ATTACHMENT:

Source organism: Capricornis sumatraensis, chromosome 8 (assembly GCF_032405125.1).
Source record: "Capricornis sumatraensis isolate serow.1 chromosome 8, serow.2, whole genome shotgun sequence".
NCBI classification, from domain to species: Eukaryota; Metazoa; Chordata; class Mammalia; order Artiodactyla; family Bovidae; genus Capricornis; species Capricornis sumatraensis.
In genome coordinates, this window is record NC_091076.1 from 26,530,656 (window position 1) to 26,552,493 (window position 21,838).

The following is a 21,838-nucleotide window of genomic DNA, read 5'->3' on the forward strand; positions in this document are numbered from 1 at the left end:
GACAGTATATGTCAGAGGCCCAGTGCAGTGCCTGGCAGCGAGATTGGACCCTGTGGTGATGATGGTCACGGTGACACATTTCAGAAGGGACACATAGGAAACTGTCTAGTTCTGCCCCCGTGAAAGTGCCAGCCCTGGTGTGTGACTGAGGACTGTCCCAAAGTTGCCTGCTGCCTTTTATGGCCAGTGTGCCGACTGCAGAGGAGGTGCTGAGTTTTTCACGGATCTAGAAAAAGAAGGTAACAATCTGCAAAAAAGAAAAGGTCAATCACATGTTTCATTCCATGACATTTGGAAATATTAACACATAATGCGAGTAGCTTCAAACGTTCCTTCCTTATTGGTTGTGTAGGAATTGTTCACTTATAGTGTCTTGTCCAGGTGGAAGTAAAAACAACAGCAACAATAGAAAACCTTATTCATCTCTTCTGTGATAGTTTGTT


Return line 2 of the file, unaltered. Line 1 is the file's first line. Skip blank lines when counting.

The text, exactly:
Source record: "Capricornis sumatraensis isolate serow.1 chromosome 8, serow.2, whole genome shotgun sequence".